My adventures tend to take 2-3 sessions to complete, so a player leaving mid-session could be the same thing as a player not being available for session 2 or 3: leaving mid-adventure. The option you didn't mention above is the PC being written out of the adventure (or that night's session of the adventure). No, not poof gone - That would be silly. We try to come up with some logical reason for the character to be separated from the group at the first opportunity from that point in the narrative. Until we get to that point, I prefer another player to take over the character at the mutual agreement of both players, but I'll take over the character if needed. While another player or I run the character as a part of the group, they don't really have script immunity. When the character is "off-screen", they do tend to have script immunity, but the PC is also not earning CPs for the portion of the adventure they are absent from the group's story. If the character's skill set is absolutely vital for the session, then we usually reschedule but we rarely might have someone else run the character.

We try to write the character out of the story if possible. If in the middle of adventure, we do a lot of 'someone is breaking into the ship so the absent player's PC needs to go defend it', or they get a call and a contact is delivering information or something else they need but only if someone in the party goes to meet someone at a certain spot. If a player is not present for the start of a mission, then they are off doing something else that possibly lends to the possibility of meeting up with the party later (for the next session).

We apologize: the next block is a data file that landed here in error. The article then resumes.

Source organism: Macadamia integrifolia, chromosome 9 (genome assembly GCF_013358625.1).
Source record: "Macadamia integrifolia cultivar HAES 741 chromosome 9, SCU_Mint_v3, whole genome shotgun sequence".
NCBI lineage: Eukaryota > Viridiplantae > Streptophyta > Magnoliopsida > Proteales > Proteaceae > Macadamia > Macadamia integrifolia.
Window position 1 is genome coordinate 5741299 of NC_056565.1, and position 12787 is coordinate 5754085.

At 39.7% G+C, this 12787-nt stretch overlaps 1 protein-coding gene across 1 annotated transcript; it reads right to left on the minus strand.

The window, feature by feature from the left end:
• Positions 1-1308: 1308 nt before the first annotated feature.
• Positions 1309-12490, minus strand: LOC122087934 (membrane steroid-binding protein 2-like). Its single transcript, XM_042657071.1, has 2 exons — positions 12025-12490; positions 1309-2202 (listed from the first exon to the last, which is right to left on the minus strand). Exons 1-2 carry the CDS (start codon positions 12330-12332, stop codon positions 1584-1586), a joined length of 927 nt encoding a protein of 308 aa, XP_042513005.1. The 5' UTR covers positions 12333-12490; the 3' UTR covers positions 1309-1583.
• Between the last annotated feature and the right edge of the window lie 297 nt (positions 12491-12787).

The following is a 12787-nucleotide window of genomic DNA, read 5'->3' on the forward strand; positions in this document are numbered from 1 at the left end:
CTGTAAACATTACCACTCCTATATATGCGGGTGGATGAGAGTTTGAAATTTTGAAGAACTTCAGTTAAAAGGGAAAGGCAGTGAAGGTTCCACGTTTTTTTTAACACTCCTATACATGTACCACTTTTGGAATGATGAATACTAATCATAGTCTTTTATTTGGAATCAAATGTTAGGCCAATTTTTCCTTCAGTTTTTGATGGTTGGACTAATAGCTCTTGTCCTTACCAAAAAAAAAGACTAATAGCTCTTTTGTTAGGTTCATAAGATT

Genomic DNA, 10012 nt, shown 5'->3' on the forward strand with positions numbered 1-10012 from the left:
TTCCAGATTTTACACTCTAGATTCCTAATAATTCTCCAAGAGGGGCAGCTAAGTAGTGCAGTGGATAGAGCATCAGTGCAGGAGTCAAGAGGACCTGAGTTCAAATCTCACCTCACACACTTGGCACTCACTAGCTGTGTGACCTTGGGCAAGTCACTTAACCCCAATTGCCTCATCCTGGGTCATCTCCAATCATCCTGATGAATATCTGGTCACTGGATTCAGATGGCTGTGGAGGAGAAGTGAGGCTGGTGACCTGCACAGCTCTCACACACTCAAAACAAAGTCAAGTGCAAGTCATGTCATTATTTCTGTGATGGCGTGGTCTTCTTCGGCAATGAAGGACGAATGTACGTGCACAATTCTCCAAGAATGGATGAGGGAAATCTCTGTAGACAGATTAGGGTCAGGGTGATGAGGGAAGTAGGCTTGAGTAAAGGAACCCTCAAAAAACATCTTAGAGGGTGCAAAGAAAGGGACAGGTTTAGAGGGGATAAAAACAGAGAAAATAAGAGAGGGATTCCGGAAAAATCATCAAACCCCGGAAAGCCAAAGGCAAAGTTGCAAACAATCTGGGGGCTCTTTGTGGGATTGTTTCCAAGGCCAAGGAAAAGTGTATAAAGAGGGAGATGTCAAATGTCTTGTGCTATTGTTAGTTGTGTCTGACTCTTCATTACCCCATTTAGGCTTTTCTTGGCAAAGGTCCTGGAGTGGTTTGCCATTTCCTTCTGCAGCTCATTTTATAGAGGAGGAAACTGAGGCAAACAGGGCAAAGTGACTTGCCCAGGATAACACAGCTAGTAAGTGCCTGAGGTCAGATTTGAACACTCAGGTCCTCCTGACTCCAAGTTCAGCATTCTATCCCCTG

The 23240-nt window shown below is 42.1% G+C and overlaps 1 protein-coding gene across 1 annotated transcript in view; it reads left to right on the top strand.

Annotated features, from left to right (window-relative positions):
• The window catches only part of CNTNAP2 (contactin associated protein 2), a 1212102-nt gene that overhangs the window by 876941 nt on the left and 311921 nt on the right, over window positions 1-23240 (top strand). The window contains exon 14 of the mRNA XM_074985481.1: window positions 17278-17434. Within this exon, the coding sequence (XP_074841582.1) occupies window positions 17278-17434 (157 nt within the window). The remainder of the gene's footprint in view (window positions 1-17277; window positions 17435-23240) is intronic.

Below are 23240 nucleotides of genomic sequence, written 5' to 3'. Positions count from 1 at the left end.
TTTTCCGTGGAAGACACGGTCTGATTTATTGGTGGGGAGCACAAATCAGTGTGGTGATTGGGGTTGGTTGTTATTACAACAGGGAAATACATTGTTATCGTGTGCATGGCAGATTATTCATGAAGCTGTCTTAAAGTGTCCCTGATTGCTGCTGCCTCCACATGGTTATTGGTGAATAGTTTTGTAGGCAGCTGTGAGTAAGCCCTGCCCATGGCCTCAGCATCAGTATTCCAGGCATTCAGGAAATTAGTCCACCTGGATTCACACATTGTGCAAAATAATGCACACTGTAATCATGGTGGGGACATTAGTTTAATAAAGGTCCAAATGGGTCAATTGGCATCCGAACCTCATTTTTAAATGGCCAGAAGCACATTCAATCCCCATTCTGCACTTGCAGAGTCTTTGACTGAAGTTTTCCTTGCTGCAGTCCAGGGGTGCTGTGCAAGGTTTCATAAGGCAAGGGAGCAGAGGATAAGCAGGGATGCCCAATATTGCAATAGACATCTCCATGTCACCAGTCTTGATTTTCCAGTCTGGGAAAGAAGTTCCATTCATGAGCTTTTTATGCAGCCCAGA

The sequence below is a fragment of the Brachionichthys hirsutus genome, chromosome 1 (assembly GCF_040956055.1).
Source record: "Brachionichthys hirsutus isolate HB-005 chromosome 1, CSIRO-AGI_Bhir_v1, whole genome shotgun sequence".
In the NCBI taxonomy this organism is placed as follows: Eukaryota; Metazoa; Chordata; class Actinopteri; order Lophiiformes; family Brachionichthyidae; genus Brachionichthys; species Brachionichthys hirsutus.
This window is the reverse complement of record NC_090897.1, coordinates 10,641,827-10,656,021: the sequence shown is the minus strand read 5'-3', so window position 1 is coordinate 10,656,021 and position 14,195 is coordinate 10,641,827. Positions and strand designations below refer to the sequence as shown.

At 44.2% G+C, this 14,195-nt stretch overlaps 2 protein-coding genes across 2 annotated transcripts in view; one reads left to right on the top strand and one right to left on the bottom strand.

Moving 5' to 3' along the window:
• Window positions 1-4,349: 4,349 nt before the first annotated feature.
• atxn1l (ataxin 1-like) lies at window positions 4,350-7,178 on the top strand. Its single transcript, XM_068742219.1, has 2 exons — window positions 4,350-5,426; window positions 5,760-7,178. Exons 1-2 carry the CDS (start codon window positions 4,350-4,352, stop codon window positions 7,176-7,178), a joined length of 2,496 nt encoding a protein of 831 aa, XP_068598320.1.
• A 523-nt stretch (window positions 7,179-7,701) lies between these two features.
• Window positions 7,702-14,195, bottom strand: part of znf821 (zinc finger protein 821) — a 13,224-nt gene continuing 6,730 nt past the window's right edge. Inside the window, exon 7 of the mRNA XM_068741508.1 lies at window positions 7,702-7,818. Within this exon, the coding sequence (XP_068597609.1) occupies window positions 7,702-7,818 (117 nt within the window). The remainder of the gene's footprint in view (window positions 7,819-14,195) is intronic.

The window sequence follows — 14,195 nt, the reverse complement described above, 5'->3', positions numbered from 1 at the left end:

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Wajeb Deb Kaadeb
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PostPosted: Wed Apr 18, 2018 12:26 am    Post subject: Reply with quote

Yeah, I've had a situation where a missing player's character stayed at the Rebel base. The rest took off to start a new adventure that ended up taking a few sessions--maybe even five or more.

If there's no way to bring the player's character into the game logically on the next session where he does show up, I try to find something for the player to do outside of his character.

If I've got a GM run NPC with the group, I'll let the returning player play that until such time as the group rejoins with the missing character. Sometimes, there's a droid that the player plays. I've even had the player help me, as GM, and run some NPC bad guys.

This isn't always possible, though.
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garhkal
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PostPosted: Wed Apr 18, 2018 2:03 pm    Post subject: Reply with quote

Wajeb Deb Kaadeb wrote:

If I've got a GM run NPC with the group, I'll let the returning player play that until such time as the group rejoins with the missing character. Sometimes, there's a droid that the player plays. I've even had the player help me, as GM, and run some NPC bad guys.

This isn't always possible, though.


That's something i've often done and had some funny moments crop up cause of it..
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PostPosted: Wed Apr 18, 2018 2:44 pm    Post subject: Reply with quote

Wajeb Deb Kaadeb wrote:
I look for cliffhangers on which to end the game.

Ah, I see we’re working from a very different assumption. I understand the dramatic effect, but I don’t think this would work very well with a large group (9+ players), in which case you have to assume a different combination of players each time, and in which case it’s better to bake that into the format of the game.